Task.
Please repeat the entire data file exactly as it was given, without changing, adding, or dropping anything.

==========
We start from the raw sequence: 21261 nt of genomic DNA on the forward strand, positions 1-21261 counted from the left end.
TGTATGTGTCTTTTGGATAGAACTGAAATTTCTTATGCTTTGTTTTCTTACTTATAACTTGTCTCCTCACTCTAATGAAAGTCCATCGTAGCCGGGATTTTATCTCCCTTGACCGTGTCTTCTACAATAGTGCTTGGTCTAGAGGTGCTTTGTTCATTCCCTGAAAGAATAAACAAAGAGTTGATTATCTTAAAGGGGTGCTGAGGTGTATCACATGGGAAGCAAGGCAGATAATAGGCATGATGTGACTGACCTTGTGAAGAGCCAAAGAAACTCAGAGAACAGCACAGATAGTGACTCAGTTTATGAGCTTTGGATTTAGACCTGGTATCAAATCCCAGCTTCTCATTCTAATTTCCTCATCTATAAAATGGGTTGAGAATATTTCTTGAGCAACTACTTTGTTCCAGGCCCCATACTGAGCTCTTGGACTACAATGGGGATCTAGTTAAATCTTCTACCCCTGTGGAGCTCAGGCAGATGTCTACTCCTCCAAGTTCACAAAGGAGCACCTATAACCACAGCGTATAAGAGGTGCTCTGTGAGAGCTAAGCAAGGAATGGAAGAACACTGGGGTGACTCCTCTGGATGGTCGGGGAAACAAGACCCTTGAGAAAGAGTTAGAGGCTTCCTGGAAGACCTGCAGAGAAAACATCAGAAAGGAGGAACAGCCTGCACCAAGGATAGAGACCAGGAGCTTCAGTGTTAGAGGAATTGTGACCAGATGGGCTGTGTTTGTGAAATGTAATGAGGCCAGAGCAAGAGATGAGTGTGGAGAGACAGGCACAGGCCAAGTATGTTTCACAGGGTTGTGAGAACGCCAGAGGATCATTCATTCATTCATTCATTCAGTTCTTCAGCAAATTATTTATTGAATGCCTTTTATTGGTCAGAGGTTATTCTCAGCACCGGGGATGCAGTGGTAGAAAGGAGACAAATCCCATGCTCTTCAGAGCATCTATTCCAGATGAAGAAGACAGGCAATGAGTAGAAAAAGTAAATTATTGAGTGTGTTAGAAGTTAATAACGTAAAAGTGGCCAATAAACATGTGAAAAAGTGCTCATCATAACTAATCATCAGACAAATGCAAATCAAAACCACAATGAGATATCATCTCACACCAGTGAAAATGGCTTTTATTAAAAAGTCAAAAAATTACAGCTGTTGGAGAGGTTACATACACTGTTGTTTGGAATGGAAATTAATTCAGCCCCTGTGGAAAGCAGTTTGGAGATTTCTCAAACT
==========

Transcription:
We start from the raw sequence: 21261 nt of genomic DNA on the forward strand, positions 1-21261 counted from the left end.
TGTATGTGTCTTTTGGATAGAACTGAAATTTCTTATGCTTTGTTTTCTTACTTATAACTTGTCTCCTCACTCTAATGAAAGTCCATCGTAGCCGGGATTTTATCTCCCTTGACCGTGTCTTCTACAATAGTGCTTGGTCTAGAGGTGCTTTGTTCATTCCCTGAAAGAATAAACAAAGAGTTGATTATCTTAAAGGGGTGCTGAGGTGTATCACATGGGAAGCAAGGCAGATAATAGGCATGATGTGACTGACCTTGTGAAGAGCCAAAGAAACTCAGAGAACAGCACAGATAGTGACTCAGTTTATGAGCTTTGGATTTAGACCTGGTATCAAATCCCAGCTTCTCATTCTAATTTCCTCATCTATAAAATGGGTTGAGAATATTTCTTGAGCAACTACTTTGTTCCAGGCCCCATACTGAGCTCTTGGACTACAATGGGGATCTAGTTAAATCTTCTACCCCTGTGGAGCTCAGGCAGATGTCTACTCCTCCAAGTTCACAAAGGAGCACCTATAACCACAGCGTATAAGAGGTGCTCTGTGAGAGCTAAGCAAGGAATGGAAGAACACTGGGGTGACTCCTCTGGATGGTCGGGGAAACAAGACCCTTGAGAAAGAGTTAGAGGCTTCCTGGAAGACCTGCAGAGAAAACATCAGAAAGGAGGAACAGCCTGCACCAAGGATAGAGACCAGGAGCTTCAGTGTTAGAGGAATTGTGACCAGATGGGCTGTGTTTGTGAAATGTAATGAGGCCAGAGCAAGAGATGAGTGTGGAGAGACAGGCACAGGCCAAGTATGTTTCACAGGGTTGTGAGAACGCCAGAGGATCATTCATTCATTCATTCATTCAGTTCTTCAGCAAATTATTTATTGAATGCCTTTTATTGGTCAGAGGTTATTCTCAGCACCGGGGATGCAGTGGTAGAAAGGAGACAAATCCCATGCTCTTCAGAGCATCTATTCCAGATGAAGAAGACAGGCAATGAGTAGAAAAAGTAAATTATTGAGTGTGTTAGAAGTTAATAACGTAAAAGTGGCCAATAAACATGTGAAAAAGTGCTCATCATAACTAATCATCAGACAAATGCAAATCAAAACCACAATGAGATATCATCTCACACCAGTGAAAATGGCTTTTATTAAAAAGTCAAAAAATTACAGCTGTTGGAGAGGTTACATACACTGTTGTTTGGAATGGAAATTAATTCAGCCCCTGTGGAAAGCAGTTTGGAGATTTCTCAAACT